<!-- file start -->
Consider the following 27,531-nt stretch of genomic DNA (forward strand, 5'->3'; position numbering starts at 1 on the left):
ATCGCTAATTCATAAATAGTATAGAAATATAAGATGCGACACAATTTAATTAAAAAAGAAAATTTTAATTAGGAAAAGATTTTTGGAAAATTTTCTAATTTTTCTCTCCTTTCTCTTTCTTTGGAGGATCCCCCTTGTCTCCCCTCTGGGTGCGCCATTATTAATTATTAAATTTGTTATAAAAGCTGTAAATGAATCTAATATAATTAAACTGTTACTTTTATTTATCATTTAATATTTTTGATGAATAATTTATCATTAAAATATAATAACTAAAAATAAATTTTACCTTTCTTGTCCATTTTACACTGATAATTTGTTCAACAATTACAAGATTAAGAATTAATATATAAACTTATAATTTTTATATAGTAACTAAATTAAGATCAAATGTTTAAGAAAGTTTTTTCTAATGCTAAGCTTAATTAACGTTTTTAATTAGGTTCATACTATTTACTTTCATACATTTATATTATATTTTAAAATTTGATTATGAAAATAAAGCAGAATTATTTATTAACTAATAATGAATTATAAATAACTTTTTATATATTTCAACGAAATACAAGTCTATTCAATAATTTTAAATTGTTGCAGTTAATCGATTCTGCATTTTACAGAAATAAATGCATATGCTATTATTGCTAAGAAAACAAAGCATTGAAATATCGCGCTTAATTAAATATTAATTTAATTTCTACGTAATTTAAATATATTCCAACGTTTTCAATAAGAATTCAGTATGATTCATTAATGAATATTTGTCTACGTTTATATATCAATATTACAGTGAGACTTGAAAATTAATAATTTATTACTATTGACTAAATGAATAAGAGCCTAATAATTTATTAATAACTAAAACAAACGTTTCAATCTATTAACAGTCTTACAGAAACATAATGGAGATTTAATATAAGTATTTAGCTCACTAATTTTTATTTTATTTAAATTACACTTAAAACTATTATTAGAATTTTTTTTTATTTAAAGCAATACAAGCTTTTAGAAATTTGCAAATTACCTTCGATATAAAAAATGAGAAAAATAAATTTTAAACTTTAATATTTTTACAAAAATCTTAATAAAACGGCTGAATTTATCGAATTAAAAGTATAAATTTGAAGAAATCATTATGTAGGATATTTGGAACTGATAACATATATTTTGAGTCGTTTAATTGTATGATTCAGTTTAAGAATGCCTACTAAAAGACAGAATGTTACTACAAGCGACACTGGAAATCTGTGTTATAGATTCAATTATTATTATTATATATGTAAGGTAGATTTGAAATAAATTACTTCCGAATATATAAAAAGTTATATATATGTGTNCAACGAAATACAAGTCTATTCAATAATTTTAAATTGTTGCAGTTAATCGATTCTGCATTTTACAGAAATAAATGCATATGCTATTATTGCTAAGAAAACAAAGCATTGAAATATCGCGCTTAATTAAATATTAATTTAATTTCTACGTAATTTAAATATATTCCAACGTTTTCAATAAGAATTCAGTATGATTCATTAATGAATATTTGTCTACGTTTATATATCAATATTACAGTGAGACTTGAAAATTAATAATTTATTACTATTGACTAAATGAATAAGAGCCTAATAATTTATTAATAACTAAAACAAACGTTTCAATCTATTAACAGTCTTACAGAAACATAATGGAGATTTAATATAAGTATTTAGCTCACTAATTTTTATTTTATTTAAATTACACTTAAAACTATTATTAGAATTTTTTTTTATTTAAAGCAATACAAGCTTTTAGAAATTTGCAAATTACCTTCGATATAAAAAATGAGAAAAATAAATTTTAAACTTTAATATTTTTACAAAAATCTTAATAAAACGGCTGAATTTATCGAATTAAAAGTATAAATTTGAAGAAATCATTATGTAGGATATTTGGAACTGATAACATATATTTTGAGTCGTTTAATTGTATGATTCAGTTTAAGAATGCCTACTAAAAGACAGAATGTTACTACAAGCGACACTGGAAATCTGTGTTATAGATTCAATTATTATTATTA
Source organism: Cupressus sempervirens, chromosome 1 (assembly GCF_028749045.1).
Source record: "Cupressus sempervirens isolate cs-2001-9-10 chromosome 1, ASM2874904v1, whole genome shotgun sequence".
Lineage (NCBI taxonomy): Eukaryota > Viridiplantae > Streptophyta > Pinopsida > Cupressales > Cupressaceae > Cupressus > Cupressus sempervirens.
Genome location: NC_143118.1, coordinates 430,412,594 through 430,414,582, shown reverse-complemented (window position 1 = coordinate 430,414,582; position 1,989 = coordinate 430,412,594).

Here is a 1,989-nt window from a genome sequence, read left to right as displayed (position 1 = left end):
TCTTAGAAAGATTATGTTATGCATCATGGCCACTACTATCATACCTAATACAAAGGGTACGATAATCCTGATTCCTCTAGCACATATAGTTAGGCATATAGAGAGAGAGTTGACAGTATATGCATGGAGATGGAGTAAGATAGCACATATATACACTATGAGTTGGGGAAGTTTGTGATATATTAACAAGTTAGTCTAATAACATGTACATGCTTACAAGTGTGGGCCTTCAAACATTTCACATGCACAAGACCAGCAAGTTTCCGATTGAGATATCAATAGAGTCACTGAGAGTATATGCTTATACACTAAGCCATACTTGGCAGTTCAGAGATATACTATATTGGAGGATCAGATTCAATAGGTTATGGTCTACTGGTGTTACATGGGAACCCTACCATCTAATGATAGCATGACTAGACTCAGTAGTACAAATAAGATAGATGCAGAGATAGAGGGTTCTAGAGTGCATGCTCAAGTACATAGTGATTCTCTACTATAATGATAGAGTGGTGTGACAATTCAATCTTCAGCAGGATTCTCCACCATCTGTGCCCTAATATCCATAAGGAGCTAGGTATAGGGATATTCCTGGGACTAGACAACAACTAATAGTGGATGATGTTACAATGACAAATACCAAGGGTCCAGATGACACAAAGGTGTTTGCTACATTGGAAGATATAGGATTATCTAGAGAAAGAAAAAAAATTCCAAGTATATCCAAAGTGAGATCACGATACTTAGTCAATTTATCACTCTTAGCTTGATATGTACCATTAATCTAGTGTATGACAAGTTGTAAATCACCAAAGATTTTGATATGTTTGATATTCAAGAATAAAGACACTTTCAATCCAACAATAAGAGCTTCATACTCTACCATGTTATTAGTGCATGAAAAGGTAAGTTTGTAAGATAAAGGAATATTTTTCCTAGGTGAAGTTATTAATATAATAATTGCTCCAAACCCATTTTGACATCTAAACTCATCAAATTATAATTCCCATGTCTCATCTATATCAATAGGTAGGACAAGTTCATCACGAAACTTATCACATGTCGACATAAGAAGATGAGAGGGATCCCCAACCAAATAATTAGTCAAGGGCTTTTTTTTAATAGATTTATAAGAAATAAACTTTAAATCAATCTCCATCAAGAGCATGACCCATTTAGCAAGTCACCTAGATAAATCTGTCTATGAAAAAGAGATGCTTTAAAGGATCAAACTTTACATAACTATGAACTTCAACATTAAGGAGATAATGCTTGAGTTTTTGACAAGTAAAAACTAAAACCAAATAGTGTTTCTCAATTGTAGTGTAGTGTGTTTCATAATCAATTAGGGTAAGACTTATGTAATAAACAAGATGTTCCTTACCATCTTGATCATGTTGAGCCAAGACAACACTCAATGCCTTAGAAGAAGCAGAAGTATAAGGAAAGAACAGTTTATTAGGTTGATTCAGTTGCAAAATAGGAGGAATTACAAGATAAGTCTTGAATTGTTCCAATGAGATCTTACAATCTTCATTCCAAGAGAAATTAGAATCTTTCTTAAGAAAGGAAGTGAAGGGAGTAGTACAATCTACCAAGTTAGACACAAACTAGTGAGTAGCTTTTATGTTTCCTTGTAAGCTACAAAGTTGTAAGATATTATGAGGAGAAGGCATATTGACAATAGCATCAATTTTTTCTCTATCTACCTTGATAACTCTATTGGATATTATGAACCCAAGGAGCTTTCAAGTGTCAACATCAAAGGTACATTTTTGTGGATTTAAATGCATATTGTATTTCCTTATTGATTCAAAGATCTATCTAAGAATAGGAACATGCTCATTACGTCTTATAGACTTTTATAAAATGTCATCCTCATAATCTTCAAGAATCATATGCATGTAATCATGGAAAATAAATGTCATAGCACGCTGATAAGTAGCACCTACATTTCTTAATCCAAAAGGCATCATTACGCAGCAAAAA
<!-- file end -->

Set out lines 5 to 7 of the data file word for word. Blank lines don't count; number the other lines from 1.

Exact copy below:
Lineage (NCBI taxonomy): Eukaryota > Viridiplantae > Streptophyta > Pinopsida > Cupressales > Cupressaceae > Cupressus > Cupressus sempervirens.
Genome location: NC_143118.1, coordinates 430,412,594 through 430,414,582, shown reverse-complemented (window position 1 = coordinate 430,414,582; position 1,989 = coordinate 430,412,594).

Here is a 1,989-nt window from a genome sequence, read left to right as displayed (position 1 = left end):